Agricultural Research Celebrated at Central Lakes College Field Day – Wadena Pioneer Journal
STAPLES – In a day dedicated to promoting agricultural interests, celebrating community partners and encouraging research, the leadership of the Central Lakes College Ag and Energy Research Center happily shared the day on the field on Friday.
Through several guided tours and self-wanderings, people tasted vine grapes, hoisted their kids on tractors, learned about mold and irrigation, and flew high with simulated drones. Attendees also heard about the center’s research and notes from lawmakers. Focusing on future generations and the people who have brought the center to where it is today, leaders thanked current and retired staff and farm managers like farm manager Ron Nelson who works at the center for more than 30 years.
“When we have a legacy like this, we stand on the shoulders of giants, … we all stand on the shoulders and when people leave, it’s our job to carry on that legacy,” said the president of the CTC, Hara Charlier.
In the kindergarten, encouraged to roll up their sleeves and take as much as they wanted, the children harvested potatoes, beets, onions and flowers for their family celebrations. You might even taste the kale before you decide to take some home. Walking barefoot through the garden, Agcentric’s assistant manager, Judy Barka, said gardening with the kids was her favorite part of the day in the field. With their smiles of thanks and their excitement even in the rain, the children left with loaded bags and their hands covered in mud.
After starting in 2020, the hydroponic pod ‘Sota Grown opened for public tours as part of the indoor farming project at CLC. The pod is a large shipping container that uses vertical panels, LED lights, timed watering systems, cooled space, and added nutrients to grow kale and different types of lettuce throughout the pod. year.
From the agricultural center’s focus on irrigation in 1968 to approximately 2,000 acres of soil health and water quality research and demonstration, the projects range widely. The partners discussed new cropping systems, a cost-sharing program, white mold in soybeans, soil nitrogen management and disease resistance in sunflower. The college also launched a three-credit certificate program with the Natural Resources Conservation Service and internships on farms this year with agronomy and butchery meat-cutting programs coming next year.
With the drought ahead, corn kernels came out smaller and fields showed where irrigators left off. Minnesota Department of Agriculture Commissioner Thom Petersen said that from 2018 to 2021, the hardships escalated from low farm income to the wettest year on record, COVID and drought. He noted a big difference between the 1988 drought and 2021 is partnerships and research.
“Water quality is one of the biggest issues we have, especially in this area, get into the central sand plains, I have to explain water quality many times…to city dwellers and we can tell them a lot of good projects we’re working on in that area,” Petersen said. “Irrigation is something that’s so misunderstood and this year with the drought guess what people are asking a lot? is irrigation and… we can point out different things that are going on in the state.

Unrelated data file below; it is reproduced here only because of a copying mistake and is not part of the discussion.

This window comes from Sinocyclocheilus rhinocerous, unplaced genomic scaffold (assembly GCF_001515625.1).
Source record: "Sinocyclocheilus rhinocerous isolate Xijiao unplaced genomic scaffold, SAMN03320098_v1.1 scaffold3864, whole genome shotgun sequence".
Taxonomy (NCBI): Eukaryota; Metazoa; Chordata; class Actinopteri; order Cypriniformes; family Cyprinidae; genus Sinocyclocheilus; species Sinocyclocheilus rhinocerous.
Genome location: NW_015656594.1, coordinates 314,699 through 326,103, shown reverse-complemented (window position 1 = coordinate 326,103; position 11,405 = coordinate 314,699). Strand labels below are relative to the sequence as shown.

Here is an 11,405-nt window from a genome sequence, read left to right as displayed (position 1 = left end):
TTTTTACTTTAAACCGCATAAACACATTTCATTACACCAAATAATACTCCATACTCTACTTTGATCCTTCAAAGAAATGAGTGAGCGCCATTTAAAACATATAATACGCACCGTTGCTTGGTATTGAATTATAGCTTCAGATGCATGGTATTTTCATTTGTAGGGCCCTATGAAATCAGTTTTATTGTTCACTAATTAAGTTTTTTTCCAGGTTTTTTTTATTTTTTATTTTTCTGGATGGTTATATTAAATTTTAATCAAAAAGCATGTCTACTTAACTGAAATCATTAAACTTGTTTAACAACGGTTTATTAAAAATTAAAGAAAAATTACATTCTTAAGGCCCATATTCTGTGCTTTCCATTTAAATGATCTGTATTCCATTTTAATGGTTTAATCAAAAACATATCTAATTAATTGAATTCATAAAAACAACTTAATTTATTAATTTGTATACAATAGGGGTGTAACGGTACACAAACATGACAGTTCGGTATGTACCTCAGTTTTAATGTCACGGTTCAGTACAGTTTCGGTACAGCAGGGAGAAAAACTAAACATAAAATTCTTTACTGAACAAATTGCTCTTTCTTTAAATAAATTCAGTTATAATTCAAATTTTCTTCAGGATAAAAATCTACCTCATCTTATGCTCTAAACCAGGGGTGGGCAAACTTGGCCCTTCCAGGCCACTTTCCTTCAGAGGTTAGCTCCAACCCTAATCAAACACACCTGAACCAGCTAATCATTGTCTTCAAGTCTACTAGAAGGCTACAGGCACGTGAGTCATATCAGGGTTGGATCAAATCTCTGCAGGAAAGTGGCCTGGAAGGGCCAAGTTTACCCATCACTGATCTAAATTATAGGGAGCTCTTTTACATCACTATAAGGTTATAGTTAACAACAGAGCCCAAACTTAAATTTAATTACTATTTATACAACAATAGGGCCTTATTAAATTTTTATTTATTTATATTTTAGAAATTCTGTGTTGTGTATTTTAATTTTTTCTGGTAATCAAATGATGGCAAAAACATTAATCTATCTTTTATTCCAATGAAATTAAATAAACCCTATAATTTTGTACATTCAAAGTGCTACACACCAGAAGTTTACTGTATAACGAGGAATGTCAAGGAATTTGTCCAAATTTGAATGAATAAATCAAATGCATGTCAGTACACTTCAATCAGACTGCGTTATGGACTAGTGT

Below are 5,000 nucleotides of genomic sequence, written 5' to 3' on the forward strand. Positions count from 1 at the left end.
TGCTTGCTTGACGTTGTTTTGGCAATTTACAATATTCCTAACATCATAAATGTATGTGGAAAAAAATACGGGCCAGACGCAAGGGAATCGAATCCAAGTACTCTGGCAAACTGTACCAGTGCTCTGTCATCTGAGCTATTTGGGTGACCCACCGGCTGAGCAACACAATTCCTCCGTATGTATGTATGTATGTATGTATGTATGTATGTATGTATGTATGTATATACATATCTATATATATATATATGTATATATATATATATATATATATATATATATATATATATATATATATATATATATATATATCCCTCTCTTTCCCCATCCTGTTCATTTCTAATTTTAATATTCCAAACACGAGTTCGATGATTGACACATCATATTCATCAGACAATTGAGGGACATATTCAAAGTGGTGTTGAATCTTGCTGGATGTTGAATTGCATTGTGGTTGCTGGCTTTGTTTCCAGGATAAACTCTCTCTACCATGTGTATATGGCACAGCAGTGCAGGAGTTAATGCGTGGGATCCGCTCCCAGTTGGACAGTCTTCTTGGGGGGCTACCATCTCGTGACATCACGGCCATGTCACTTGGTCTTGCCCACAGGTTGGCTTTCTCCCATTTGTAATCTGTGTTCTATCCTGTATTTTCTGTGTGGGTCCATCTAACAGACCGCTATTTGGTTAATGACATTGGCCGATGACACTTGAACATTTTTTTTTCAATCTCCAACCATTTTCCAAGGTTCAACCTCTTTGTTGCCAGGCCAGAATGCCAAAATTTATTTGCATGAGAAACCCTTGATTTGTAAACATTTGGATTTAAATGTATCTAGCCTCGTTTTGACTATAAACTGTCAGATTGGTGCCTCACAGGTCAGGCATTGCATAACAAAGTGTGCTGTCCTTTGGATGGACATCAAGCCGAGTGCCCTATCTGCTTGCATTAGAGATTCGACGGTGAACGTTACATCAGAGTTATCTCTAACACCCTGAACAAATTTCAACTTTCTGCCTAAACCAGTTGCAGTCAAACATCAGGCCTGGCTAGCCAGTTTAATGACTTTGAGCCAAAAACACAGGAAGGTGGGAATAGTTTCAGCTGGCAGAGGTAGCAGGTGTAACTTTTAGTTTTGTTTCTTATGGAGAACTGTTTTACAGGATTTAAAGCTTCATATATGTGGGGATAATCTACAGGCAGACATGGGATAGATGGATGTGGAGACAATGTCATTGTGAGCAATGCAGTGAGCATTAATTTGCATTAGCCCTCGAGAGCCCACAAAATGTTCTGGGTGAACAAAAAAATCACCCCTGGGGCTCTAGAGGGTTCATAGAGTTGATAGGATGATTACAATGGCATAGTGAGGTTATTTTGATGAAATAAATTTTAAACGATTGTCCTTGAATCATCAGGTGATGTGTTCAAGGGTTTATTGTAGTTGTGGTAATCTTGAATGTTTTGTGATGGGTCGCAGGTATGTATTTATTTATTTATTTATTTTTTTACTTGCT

Changes in agriculture will continue as they have done year after year, shifting from new practices to different technologies. And spaces like the CLC Agricultural Center will support this learning movement well into the future, Seventh District Assemblywoman Michelle Fischbach, R-Paynesville, said. She also discussed the U.S. Department of Agriculture’s conservation land opening bills, the authority of the Secretary of Agriculture to open land, and the upcoming farm bill in 2023.
“Agriculture was different 10 years ago and it will be different 10 years from now,” Fischbach said.
Isaac Schultz, Director of the 8th Congressional District and adviser to Congressman Pete Stauber, R-Duluth, discussed the importance of having farming opportunities and preparing for the future of farming and farm families.
“More needs to be done to make sure the next generation can take over that ranch or that farm because right now the herds … are subject to slaughter and how do we make sure that the next generation and in the together that our food supply chain stays is the question,” Schultz said.
1/3: With members of Staples-Motley Future Farmers of America, children dig for vegetables and pick flowers in the kindergarten during the Agriculture and Energy Research Center Field Day on Aug. 27 2021. Rebecca Mitchell/Pioneer Journal
2/3: Families head out for a tractor ride during the Agriculture and Energy Research Center Field Day on Aug. 27, 2021. Rebecca Mitchell/Pioneer Journal
3/3: Chuck Horsager and his granddaughter Becca take a spin on the sprayer during the Agriculture and Energy Research Center Field Day on August 27, 2021. Rebecca Mitchell/Pioneer Journal